CHRONICLES (krhn-I-k'Is'). This name seems to, have been first given to two historical books of the Old Testament by Jerome (Prolog. Galcat.).
The Hebrews call them i.e., words of days, diaries, or journals, and reckon them but one book. The Alexandrian translators, who regarded them as two books, used the appellation, things omitted, as if they were supplementary to the other historical records belonging to the Old Testament canon.
(1) Contents. In t Chron. i-ix. is given a series of genealogical tables interspersed with his torical notices. These genealogies arc not com plete.
t Chron. x-xxix. contains the history of David, partly agreeing with the account given of him to the books of Samuel, though with several im portant additions relating to the Levites.
2 Chron. i-ix. contains the history of Solomon.
2 Chron. x-xxviii. furnishes a succinct account of the kingdom of Judah while Israel still re mained, but separate from the history of the fatter.
2 Chron. xxix-xxxvi. describes the kingdom of Judah after the downfall of Israel, especially with reference to the worship of God.
From this analysis it appears that the Chronicles contain an epitome of sacred history, particularly from the origin of the Jewish nation to the end of the first captivity.
(2) Diction. The diction is such as suits the time immediately subsequent to the captivity. It is substantially the same with that of Ezra, Nehe miah, and Esther, which were all written shortly after the Babylonish exile. It is mixed with Arama'isms, marking at once the decline of the Jews in power, and the corruption of their native tongue. The pure I lebrew had been then laid aside. It was lost during their sojourn in Babylon. The orthography is characterized by an adoption of the moires lectionis and frequent interchange of the weak letters with other peculiarities.
(3) Age and Author. Internal evidence suffi ciently demonstrates that the Chronicles were writ ten after the captivity. Thus the history is brought down to the end of the exile, and mention is made of the restoration by Cyrus (2 Chron.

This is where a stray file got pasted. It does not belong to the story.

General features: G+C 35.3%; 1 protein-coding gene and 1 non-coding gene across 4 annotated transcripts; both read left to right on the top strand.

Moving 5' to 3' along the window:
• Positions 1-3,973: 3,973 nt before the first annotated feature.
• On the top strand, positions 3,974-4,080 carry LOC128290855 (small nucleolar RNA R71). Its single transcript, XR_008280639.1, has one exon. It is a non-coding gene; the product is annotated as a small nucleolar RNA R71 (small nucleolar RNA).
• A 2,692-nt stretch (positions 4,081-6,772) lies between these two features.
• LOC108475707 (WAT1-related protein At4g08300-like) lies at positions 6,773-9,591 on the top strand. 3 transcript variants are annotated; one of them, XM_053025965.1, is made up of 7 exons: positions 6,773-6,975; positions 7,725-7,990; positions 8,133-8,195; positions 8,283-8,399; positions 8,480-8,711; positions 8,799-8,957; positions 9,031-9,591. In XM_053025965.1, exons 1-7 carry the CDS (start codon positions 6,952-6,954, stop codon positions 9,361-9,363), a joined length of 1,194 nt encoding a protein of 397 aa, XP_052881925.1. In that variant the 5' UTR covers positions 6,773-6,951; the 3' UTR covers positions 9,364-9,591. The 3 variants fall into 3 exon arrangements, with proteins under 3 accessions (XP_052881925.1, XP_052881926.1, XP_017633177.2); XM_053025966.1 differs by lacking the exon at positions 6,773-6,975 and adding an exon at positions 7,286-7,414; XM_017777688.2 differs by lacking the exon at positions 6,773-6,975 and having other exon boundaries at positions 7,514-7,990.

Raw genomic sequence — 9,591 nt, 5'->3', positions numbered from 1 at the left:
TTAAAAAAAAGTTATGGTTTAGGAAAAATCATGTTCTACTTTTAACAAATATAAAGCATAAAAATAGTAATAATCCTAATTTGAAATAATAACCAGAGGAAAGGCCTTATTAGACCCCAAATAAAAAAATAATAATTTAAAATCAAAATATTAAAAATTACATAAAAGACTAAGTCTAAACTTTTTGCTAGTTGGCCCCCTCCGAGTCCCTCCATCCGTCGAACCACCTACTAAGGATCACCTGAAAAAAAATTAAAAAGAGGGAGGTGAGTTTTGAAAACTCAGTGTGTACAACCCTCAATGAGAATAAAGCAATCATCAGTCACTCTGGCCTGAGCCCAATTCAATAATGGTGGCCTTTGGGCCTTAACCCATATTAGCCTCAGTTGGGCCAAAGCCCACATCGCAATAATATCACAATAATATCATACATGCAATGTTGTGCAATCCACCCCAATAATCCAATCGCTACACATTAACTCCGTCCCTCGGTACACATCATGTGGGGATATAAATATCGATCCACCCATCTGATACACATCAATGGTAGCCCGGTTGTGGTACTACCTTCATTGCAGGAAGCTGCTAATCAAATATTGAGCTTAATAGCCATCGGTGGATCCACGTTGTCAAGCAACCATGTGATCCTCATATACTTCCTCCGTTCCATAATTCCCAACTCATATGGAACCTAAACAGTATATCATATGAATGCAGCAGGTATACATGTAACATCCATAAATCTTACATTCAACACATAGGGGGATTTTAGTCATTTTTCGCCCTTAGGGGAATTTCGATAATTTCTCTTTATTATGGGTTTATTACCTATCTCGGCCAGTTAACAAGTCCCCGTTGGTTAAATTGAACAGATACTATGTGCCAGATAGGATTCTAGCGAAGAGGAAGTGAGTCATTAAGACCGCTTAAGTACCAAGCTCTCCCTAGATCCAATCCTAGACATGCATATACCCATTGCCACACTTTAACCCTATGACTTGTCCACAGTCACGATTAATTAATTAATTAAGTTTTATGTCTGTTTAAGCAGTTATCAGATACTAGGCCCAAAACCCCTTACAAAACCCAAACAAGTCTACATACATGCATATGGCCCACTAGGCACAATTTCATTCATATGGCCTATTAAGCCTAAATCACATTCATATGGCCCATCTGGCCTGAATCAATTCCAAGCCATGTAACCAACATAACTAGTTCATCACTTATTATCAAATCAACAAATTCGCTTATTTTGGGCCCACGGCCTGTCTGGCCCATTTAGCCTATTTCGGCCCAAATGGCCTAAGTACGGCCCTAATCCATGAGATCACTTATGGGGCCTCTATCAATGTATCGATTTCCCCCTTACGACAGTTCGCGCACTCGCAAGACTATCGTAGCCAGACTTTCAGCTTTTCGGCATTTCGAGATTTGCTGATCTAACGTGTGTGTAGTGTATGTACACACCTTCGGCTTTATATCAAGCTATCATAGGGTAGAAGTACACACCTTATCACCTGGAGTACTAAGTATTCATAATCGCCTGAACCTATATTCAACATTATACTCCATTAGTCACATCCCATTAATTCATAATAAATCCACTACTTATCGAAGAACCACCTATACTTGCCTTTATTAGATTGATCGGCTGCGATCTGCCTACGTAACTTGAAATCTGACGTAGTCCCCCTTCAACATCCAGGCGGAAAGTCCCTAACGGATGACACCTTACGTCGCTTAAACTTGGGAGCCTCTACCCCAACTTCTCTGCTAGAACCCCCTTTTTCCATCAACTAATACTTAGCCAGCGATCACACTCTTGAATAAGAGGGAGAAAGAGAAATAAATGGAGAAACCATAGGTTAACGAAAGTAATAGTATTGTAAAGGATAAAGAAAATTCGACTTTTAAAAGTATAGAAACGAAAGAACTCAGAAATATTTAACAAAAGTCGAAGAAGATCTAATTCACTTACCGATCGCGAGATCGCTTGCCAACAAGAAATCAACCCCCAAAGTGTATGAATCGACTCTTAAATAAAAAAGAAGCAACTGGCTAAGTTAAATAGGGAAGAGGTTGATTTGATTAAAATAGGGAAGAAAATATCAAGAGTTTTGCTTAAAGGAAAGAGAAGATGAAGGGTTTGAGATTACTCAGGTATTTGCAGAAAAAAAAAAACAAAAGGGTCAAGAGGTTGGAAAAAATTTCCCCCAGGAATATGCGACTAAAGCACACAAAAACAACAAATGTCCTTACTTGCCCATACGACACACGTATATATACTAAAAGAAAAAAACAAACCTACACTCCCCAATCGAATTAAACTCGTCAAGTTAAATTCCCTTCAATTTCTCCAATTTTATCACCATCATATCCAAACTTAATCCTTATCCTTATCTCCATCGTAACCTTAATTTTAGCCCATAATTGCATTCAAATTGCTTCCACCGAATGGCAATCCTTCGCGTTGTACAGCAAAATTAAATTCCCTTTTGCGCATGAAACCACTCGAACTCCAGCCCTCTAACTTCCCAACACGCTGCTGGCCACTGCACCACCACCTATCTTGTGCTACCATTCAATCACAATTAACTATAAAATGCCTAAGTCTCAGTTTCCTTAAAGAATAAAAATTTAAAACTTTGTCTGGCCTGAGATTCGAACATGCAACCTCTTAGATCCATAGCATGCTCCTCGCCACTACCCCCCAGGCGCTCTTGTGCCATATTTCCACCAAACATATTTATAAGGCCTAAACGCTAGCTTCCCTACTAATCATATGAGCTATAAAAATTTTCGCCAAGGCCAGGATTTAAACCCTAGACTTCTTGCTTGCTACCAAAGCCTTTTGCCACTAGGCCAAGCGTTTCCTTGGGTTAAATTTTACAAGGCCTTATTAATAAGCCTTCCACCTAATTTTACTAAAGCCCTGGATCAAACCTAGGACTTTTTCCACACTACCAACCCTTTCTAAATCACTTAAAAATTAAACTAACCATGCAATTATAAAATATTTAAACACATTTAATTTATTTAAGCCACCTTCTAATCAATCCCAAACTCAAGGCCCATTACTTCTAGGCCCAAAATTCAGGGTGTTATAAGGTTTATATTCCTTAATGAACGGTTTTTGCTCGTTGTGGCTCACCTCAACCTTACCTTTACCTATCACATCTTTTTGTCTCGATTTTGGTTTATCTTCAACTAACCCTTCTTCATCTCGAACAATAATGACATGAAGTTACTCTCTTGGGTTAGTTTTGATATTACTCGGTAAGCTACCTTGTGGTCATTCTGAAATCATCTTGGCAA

xxxv :21,22). It is certain that they were com piled after the time of Jeremiah (2 Chron. xxxv: 25), who lived to see the destruction of Jerusalem by the Chaldwans. The genealogy of Zerubhabel is even continued to the time of Alexander (I Chron. Hi:19-24). The same opinion is supported by the character of the orthography and the nature of the language employed, as we have already seen, both which are Aram:can in complexion, and harmonize with the books confessedly written after the exile. The Jews generally ascribe the Chronicles to Ezra, who wrote them after the return from the captivity, assisted by Zechariah and Haggai. But Calmet contends that if there be some things which seem to determine for Ezra as the author, others seem to prove the contrary. (a) The author continues the genealogy of Zerub babel down to the twelfth generation ; but Ezra did not live late enough for that. b) In several places he supposes the things which he mentions to be then in the same condition as they had for merly been, for example, before Solomon. and be fore the captivity (2 Chron. v. 9, and I Kings viii : 8). (See also t Chron. iv :sit. 43: v. 22. 26 ; 2 Citron. viii:8, and xxi:1(1). (c) The writer of these books was neither a contemporary nor an original writer; but a compiler and abridger. Ile had before him ancient memoirs, genealogies, annals, registers, and other pieces, which lie often quotes or abridges. Still the weight of opinion is in favor of the authorship of Ezra. It seems that the chief design of the Chronicles was to ex hibit correctly the genealogies, the rank, the func tions, and the order of the priests and Levites; that, after the captivity, they might more easily resume their proper ranks, and reassume their ministries. He had also in view to show how the lands had been distributed among the fam ilies before the captivity, that subsequently each tribe, so far as was possible, might obtain the ancient inheritance of their fathers.